Date of Award
Doctor of Philosophy
William Q. Meeker
Accelerated life tests (ALTs) are often used to make timely assessments of the life time distribution of materials and components. The goal of many ALTs is estimation of a quantile of a log-location failure time distribution. Much of the previous work on planning accelerated life tests has focused on deriving test-planning methods under a specific log-location distribution. This thesis presents a new approach for computing approximate large-sample variances of maximum likelihood estimators of a quantile of general log-location distribution with censoring and time-varying stress based on a cumulative exposure model. This thesis also presents a strategy to develop useful test plans using a small number of test units.
We provide an approach to find optimum step-stress accelerated life test plans by using the large-sample approximate variance of the maximum likelihood estimator of a quantile of the failure time distribution at use conditions from a step-stress accelerated life test. In Chapter 2, we show this approach allows for multi-step stress changes and censoring for general log-location-scale distributions. As an application of this approach, the optimum variance is studied as a function of shape parameter for both Weibull and lognormal distributions. Graphical comparisons among test plans using step-up, step-down, and constant-stress patterns are also presented. The results show that, depending on the values of the model parameters and quantile of interest, each of the three test plans can be preferable in terms of optimum variance. In Chapter 3, using sample data from a published paper describing optimum ramp-stress test plans, we show that our approach and the one used in the previous work give the same variance-covariance matrix of the quantile estimator from the two different approaches. Then, as an application of this approach, we extend the previous work to a new optimum ramp-stress test plan obtained by simultaneously adjusting the ramp rate and the lower start level of stress. We find that the new optimum test plan can have smaller variances than that of the optimum ramp-stress test plan previously obtained by adjusting only the ramp rate. We also compare optimum ramp-stress test plans with the more commonly used constant-stress accelerated life test plans.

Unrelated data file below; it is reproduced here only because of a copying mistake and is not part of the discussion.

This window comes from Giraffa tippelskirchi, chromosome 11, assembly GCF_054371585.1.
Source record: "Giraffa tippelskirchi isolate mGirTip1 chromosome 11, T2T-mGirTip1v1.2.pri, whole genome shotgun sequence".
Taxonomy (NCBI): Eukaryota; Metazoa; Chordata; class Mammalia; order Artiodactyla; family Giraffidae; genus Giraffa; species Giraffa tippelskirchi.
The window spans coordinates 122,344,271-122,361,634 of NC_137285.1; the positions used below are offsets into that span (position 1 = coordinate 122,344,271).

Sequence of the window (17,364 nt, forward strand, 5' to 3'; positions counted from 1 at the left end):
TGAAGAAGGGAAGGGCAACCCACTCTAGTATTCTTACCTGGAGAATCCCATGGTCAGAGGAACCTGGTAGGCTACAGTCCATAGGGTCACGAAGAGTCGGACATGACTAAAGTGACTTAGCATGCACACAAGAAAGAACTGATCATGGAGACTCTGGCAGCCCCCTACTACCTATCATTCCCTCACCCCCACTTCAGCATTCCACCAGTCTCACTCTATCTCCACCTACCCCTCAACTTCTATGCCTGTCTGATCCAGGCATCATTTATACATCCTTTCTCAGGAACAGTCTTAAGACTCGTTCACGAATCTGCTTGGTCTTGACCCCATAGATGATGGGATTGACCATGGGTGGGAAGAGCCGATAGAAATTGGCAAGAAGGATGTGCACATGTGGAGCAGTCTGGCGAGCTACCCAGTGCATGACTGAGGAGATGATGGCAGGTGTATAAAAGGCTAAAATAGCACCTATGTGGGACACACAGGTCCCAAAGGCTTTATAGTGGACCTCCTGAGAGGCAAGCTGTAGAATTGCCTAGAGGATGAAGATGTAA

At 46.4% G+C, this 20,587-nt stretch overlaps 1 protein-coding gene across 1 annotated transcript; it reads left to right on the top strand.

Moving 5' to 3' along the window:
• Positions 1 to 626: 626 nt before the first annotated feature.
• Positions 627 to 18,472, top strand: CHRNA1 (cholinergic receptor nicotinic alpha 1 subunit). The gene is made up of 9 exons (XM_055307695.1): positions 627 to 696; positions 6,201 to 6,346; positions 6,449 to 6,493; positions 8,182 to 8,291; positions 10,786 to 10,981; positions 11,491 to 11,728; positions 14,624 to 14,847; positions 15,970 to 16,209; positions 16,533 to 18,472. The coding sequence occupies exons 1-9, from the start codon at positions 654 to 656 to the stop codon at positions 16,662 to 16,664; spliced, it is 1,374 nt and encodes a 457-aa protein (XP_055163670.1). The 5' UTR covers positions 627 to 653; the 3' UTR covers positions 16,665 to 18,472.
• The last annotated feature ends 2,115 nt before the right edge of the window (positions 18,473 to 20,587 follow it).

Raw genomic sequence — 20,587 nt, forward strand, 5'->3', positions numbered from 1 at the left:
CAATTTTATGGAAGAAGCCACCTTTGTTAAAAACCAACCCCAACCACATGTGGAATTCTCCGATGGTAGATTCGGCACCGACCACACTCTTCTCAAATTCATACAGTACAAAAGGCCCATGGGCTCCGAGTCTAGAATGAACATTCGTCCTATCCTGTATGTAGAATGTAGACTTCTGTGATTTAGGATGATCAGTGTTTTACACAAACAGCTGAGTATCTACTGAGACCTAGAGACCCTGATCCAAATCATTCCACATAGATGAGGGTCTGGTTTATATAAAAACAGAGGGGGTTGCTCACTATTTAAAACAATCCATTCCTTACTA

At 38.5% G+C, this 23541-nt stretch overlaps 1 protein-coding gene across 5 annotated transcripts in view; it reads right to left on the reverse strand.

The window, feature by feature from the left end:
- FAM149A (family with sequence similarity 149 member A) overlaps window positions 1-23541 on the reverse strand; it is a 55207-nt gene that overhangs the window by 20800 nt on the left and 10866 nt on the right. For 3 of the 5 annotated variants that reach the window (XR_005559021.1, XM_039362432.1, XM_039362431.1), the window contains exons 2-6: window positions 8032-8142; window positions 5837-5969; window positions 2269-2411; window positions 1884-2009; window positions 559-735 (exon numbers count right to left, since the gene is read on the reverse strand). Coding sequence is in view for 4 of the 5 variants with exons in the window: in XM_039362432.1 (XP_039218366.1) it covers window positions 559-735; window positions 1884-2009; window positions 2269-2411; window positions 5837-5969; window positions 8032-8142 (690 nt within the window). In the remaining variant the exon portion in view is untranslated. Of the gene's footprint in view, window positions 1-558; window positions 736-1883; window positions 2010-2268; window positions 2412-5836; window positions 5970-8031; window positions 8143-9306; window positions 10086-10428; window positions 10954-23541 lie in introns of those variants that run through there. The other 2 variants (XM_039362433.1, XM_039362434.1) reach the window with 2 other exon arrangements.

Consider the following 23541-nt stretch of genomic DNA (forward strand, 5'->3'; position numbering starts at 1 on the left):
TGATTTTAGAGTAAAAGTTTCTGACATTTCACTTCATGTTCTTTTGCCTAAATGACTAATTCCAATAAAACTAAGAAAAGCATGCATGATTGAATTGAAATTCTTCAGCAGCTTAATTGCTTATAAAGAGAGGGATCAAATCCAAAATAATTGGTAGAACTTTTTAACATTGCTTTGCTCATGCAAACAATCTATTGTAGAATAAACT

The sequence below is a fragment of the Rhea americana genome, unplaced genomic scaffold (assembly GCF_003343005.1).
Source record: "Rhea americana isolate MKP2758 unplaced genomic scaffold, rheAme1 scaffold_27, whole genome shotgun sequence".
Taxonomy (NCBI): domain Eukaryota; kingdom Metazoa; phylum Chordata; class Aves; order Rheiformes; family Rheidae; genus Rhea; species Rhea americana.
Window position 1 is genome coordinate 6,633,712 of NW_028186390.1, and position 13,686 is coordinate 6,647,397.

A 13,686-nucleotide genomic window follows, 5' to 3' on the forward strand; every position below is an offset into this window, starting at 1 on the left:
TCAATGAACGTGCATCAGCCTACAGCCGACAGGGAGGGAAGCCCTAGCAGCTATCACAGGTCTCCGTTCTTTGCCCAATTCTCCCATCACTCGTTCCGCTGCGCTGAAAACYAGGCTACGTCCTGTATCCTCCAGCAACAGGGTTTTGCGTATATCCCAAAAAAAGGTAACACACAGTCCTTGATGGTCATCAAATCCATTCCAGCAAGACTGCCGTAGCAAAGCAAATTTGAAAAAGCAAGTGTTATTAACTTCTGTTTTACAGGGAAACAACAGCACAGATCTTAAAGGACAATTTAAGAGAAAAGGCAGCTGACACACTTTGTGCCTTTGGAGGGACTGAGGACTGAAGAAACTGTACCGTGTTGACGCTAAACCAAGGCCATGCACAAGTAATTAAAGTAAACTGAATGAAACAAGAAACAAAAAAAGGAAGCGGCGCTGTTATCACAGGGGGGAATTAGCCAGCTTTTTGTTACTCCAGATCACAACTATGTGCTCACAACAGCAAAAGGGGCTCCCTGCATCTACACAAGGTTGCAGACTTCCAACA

Previous work on planning accelerated life tests has been based on large-sample approximations to evaluate test plan properties. In Chapter 4, we use more accurate simulation methods to investigate the properties of accelerated life tests with small sample sizes where large-sample approximations might not be expected to be adequate. These properties include the simulated bias and variance for quantiles of the failure-time distribution at use conditions. We focus on using these methods to find practical compromise test plans that use three levels of stress. We also study the effects of not having any failures at test conditions and the effect of using incorrect planning values. We note that the large-sample approximate variance is far from adequate when the probability of zero failures at certain test conditions is not negligible. We suggest a strategy to develop useful test plans using a small number of test units while meeting constraints on the estimation precision and on the probability that there will be zero failures at one or more of the test stress levels.
Ma, Haiming, "New Developments in Planning Accelerated Life Tests" (2009). Graduate Theses and Dissertations. 11938.